Recent reports filed with the Richmond Hill Police include:
• An officer, sent to a Carter Street home regarding the theft of an $800 money order, cleared the case quickly, albeit with a little help from the complainant’s wife.
Police were called when the complainant couldn’t’ find the money order he said he’d placed in a nightstand by his bed and no one else in the house knew what had happened to it.
The officer asked if the complainant wanted to check around the nightstand one more time before he filed an “official report of a theft,” and the complainant’s wife “stated she had already told him to look under the night stand but he had not.”
The man looked. The money order was under the nightstand. Case closed.
• Two officers were sent to a shoplifting call at Dollar General on Highway 17. There, they met with the store manager and the reported shoplifter, a 60-year-old Richmond Hill woman “who had no previous criminal history at all.”
“At the time the store manager had recovered some property and had observed on the video that (the woman) had removed the tags,” the report said. “(The manager) was in the process of having (the woman) assist her in locating the removed tags for a multi-colored lanyard.”
While walking through the store, “(the woman) then attempted to throw a sticker tag into a coffee cup on a shelf above her head. It was recovered and the item she was fumbling with in her sweat shirt pocket was recovered, which was a roll of black electrical tape that matched the tag she had just attempted to discard.”
The officer then noticed the woman’s open purse “showed several other items that she attempted to push back inside. I stopped her and began to remove her purse from her to prevent her from removing any more tags.”
Eventually, police had to put the woman in handcuffs, take her to the manager’s office and pat her down, at which time a container of Crazy Glue was found in her sweatshirt pocket. An inspection of her purse resulted in the recovery of air freshener, Orajel and Secret deodorant. The manager also said she had recovered two Valentine’s Day cards from the woman.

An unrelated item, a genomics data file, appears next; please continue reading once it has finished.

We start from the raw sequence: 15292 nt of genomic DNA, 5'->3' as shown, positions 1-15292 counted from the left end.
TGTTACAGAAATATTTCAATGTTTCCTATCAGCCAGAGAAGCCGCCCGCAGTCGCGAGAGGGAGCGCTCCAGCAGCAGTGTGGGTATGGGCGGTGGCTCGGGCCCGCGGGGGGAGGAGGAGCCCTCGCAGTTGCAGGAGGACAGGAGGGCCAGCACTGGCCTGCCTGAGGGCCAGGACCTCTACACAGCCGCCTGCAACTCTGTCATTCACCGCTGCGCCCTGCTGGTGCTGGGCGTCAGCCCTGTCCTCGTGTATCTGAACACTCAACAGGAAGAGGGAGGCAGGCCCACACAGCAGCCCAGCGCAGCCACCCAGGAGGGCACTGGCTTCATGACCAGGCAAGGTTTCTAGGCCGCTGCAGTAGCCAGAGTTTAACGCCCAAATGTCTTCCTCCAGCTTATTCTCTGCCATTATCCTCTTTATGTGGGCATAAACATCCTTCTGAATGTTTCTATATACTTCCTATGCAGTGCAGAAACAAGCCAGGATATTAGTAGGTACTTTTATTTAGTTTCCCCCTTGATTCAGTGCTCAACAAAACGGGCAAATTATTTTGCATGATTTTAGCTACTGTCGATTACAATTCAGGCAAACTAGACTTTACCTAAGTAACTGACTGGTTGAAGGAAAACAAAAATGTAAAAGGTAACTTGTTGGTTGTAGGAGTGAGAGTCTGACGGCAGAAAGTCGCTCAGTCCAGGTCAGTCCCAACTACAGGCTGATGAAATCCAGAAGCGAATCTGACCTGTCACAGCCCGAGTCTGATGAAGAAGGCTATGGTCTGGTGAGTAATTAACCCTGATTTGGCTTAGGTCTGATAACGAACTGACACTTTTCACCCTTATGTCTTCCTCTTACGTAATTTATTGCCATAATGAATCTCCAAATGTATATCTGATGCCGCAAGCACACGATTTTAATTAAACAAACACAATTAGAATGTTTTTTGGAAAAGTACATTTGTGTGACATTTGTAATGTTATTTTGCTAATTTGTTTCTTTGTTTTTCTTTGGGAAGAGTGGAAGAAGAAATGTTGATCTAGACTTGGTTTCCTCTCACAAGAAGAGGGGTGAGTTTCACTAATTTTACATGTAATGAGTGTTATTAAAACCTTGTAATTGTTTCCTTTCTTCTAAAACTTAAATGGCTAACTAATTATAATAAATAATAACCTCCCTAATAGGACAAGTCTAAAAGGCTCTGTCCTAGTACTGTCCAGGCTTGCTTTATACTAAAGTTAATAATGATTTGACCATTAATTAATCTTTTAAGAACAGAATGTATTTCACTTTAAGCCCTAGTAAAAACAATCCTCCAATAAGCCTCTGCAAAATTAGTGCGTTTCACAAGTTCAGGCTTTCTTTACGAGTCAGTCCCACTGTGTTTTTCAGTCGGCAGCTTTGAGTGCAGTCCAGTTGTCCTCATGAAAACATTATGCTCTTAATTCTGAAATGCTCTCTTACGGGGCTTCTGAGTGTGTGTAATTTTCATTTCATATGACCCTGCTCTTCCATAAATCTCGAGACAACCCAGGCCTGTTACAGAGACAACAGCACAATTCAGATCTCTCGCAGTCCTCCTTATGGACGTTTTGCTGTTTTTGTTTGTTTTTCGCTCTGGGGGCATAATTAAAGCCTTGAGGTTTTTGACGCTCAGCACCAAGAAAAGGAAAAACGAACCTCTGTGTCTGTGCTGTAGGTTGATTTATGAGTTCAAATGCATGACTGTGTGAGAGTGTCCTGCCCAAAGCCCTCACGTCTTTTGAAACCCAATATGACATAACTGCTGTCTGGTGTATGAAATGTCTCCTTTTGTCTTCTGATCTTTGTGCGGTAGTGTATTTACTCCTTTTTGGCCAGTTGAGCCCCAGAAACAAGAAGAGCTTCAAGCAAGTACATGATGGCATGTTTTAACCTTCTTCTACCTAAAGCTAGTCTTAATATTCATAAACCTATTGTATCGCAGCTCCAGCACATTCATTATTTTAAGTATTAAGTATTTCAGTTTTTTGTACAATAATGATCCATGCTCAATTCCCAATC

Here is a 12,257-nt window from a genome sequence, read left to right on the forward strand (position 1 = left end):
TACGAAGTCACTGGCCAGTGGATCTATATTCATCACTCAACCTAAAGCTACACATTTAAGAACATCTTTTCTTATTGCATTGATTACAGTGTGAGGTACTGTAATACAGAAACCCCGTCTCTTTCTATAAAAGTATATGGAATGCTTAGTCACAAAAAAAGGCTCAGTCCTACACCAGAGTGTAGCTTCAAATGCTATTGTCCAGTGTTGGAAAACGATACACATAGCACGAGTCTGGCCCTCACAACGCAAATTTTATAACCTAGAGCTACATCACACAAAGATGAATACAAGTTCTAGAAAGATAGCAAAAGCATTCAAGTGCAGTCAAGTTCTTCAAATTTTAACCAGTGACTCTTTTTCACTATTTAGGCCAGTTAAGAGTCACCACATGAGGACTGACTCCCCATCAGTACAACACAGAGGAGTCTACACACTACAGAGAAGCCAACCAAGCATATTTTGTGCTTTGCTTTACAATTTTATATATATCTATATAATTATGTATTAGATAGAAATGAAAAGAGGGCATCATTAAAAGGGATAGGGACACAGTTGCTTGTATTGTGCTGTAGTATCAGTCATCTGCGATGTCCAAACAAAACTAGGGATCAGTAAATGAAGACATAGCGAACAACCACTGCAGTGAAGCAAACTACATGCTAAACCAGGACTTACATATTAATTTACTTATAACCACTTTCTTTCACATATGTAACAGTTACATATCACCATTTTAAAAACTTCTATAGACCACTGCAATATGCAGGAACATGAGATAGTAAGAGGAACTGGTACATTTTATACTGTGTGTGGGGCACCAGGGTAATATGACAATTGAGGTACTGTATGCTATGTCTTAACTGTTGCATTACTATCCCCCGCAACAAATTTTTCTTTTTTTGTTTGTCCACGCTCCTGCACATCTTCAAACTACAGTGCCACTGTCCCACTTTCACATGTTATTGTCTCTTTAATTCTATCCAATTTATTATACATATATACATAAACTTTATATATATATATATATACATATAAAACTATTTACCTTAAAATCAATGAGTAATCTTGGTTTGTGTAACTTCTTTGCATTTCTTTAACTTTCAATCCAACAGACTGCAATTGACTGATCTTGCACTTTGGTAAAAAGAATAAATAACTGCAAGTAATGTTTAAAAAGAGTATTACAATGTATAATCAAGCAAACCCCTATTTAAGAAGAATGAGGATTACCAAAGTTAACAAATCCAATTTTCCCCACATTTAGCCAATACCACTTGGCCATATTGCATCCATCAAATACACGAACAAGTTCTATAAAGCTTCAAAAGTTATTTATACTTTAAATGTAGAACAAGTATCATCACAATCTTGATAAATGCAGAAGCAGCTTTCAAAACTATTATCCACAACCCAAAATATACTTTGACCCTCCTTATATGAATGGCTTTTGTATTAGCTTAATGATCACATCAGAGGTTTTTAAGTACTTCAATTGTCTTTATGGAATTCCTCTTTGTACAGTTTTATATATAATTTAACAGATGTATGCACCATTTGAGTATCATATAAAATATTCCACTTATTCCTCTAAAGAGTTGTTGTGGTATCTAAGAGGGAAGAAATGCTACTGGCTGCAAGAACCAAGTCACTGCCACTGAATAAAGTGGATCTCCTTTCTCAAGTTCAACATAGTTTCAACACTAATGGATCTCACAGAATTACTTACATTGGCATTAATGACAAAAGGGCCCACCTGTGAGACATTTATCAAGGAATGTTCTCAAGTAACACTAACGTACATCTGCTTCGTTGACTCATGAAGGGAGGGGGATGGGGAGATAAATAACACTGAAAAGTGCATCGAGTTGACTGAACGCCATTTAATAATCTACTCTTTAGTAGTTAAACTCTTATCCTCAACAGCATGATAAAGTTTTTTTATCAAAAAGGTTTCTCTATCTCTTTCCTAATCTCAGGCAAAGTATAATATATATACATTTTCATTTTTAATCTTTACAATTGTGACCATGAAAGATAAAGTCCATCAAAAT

The stuff cost $20.76 with tax. Because she had a clean record, the woman was cited, banned from the store and given a court date.
• An officer was sent to Clyde’s around 1 p.m. to deal with a report of a “possible Alzheimer’s subject who had been picked up on the roadway and was now at Clyde’s Market,” a report said.
The officer met with the complainant, a Savannah woman who picked up a pedestrian on Highway 17 because “she was concerned about the subject and wanted to get her help.”
The “subject” knew what day it was and where she was and had a previous encounter with (another RHPD officer) several weeks prior,” the report said. “She provided a birth certificate and New York identification card. No medical-alert identifiers or next of kin information was on her person. Her only belongings were in her purse, and she stated her clothes were left on a bus.”
The woman said she had come South for the winter and was heading back to Manhattan.
The RHPD officer contacted the New York Police Department and learned the woman was in their system, but there was no other information available. The officer was asked to give the woman a ride to the Salvation Army Emergency Shelter, where the staff was familiar with her. The woman didn’t stick around there, either, though.
The woman departed the facility on her own accord after being transported. A Savannah Chatham Metro Police Department officer in the area as notified of the situation, the report said.